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Addressing dependence on China as trade rises

Less than a year and a half following the initiatives of the government to decouple from China, India’s trade links with its northern neighbour have increased like never before.

Published: 24th January 2022 01:10 AM  |   Last Updated: 24th January 2022 01:10 AM   |  A+A-

China Flag

China Flag (File Photo | PTI)

If the recent data are any indication, India-China trade relations are at a historical high, completely reversing the frigidity that had set in following Beijing’s incursions into Ladakh during May 2020 and the sacrifices of the soldiers to maintain our country’s territorial integrity. Consequently, economic relations between the two neighbours reached the lowest point since the 1962 war. The Government of India strongly responded to these developments by taking firm steps to downsize the country’s economic relationship with its largest trade partner. Investments from China and Hong Kong were subjected to enhanced scrutiny and a sizeable number of Chinese apps were banned. Citizens’ groups complemented the government’s efforts by calling for a boycott of Chinese products. All these developments seemed to resonate well with Atmanirbhar Bharat Abhiyan and the call “vocal for local”. The government initiated several measures aimed at decoupling from China and reducing the high level of dependence of several key sectors like pharmaceuticals and electronics on the “factory of the world”.

However, less than a year and a half following the announcements and the initiatives of the government to decouple from China, India’s trade links with its northern neighbour have increased like never before. Data released by the Department of Commerce show that two-way trade between China and India during calendar year 2021 was over $114 billion. What is more significant is that India-China trade has crossed the three-figure mark for the first time, aided by a 47% jump in trade values from a year earlier. Yet another feature of bilateral trade in 2021 was that India’s imports from China were close to $88 billion, and this was higher than the annual value of trade between the two countries in the past years. India’s exports, too, were buoyant, increasing by more than 21% over the 2020 numbers, well above the levels at which they had stagnated in the previous decade. Importantly, India’s trade deficit expanded by nearly 63% to reach $65 billion.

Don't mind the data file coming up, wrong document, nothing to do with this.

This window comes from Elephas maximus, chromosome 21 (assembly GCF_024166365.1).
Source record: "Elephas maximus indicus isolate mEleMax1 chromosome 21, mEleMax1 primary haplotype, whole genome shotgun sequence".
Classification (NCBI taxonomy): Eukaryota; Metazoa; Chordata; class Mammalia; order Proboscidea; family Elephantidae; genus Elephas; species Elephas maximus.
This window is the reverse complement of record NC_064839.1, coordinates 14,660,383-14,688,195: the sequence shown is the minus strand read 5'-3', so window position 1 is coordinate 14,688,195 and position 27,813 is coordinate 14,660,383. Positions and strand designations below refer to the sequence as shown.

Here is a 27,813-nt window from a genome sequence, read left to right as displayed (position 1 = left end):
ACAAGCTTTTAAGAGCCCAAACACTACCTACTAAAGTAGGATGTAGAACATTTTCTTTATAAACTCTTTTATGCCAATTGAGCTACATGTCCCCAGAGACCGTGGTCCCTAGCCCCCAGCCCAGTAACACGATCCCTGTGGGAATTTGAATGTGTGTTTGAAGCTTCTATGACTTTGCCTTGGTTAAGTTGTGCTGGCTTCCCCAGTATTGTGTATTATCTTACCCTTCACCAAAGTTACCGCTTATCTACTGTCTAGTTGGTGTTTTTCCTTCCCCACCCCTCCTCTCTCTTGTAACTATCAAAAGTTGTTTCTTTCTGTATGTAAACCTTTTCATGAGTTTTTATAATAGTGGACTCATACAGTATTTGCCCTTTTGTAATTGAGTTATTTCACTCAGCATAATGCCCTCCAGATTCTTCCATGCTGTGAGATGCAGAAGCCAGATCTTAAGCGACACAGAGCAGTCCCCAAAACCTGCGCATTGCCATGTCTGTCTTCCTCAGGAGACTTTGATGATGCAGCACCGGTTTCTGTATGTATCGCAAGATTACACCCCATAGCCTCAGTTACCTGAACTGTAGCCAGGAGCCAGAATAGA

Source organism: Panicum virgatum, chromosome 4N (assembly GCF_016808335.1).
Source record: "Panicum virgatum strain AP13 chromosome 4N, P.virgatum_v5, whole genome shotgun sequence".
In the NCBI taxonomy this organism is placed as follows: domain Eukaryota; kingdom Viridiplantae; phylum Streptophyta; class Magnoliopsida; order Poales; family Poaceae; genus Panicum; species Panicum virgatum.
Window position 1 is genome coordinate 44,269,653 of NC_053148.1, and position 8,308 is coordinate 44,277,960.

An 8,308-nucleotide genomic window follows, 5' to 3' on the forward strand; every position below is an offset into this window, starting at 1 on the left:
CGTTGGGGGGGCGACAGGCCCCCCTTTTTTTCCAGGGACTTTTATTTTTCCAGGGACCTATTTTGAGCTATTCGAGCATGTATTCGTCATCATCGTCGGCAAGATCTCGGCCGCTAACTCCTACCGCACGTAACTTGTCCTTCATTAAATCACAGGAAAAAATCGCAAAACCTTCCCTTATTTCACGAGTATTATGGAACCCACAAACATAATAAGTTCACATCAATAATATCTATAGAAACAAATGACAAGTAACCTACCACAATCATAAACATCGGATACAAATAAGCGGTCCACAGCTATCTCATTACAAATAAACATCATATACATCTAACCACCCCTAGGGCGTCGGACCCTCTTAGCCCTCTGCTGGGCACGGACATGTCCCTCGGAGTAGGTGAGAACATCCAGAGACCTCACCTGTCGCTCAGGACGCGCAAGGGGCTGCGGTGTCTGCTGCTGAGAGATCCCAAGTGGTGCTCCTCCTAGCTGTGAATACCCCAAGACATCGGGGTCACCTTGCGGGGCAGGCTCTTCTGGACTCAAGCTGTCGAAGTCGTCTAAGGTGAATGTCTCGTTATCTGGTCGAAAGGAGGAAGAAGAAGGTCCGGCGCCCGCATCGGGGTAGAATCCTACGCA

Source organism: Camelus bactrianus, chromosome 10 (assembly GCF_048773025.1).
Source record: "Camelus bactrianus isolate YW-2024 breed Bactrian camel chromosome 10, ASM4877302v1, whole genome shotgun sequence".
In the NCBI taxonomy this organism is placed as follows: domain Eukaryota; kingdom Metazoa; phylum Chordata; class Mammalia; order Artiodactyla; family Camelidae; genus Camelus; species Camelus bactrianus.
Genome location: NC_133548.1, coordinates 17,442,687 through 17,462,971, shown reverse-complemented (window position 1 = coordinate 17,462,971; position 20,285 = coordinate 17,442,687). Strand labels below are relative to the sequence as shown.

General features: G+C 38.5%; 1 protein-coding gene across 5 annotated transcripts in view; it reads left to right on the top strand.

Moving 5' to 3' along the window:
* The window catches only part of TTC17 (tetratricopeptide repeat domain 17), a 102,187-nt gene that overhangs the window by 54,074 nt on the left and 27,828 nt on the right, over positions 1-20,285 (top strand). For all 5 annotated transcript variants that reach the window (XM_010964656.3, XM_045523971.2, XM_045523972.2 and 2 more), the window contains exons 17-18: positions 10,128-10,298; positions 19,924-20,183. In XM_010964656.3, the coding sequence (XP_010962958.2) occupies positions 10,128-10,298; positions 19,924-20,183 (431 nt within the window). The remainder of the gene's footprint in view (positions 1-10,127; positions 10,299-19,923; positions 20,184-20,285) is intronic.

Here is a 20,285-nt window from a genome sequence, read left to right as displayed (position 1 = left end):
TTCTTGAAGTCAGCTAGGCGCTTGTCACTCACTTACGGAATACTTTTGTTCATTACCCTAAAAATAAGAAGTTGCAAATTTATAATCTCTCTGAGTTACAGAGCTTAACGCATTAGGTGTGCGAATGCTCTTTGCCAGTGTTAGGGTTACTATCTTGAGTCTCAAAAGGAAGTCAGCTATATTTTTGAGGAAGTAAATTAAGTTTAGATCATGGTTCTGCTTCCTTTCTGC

Chinese official sources show that bilateral trade was considerably higher than that reported by the Department of Commerce. According to the General Administration of Customs (GAC) of the People’s Republic of China, total trade between the two countries was $127 billion in 2021, higher by 45% over 2020. The GAC reports that China’s imports from India had increased by nearly 35% to reach $28 billion in 2021, while its exports were close to $100 billion. These differences in figures notwithstanding, the level of bilateral trade in 2021 highlights the point that India now has a two-way dependence on its neighbour; China is the largest source of India’s imports and the third largest destination of its exports, only a notch below the UAE.

The key issue is to make an initial assessment of the manner in which bilateral trade is benefiting the two nations, by analysing the commodity composition. Currently disaggregated data for India-China trade are available until November 2021 and using these figures, a fair assessment can be made of the relative benefits to the two partner countries.

The drivers of India’s exports to China since 2019, the immediate pre-pandemic year that can also be considered as “normal”, were iron ores and concentrates, iron and steel products, unwrought aluminium as well as non-basmati rice. Besides these primary products and intermediates, India was able to increase its exports of organic chemicals and telecommunication products; the latter product group registered an increase in exports of over 300% between 2020 and 2021. Thus, despite the long shadow of the pandemic on India’s manufacturing industries, one of the technology-intensive sectors was able to expand its market in China, which is known for imposing artificial barriers on imports.

Boosting India’s imports from China were two major product groups, namely electronic goods, including consumer electronics and telecommunication products, and active pharmaceutical ingredients. Most of India’s imports, which were valued at a billion dollars or more in 2021, were from these two groups. This implies that India’s dependence on China in two strategic areas has continued unabated.

Over the past two years, the Government of India has initiated significant measures to shore up the country’s manufacturing sector through the Production Linked Incentive scheme. With imports from China increasing to record levels, the government and industry would have to carefully consider next steps that they must take in unison to address India’s China-dependence syndrome.

India-China Trade (in US $ billion)

Years

Exports

Imports

Total Trade

2018

16.5

73.9

87.6

2019

17.1

68.4

84.3

2020

19.0

58.7

78.0

2021

23.0

87.5

114.3

Source: Department of Commerce, India

China-India Trade (in US $ billion)

Years

China's exports

China's imports

Total Trade

2018

76.7

18.8

95.5

2019

74.8

18.0

92.8

2020

66.7

20.9

87.6

2021

97.5

28.1

126.6

Source: General Administration of Customs, China

Biswajit Dhar

Professor, Centre for Economic Studies and Planning, School of Social Sciences, JNU

(bisjit@gmail.com)



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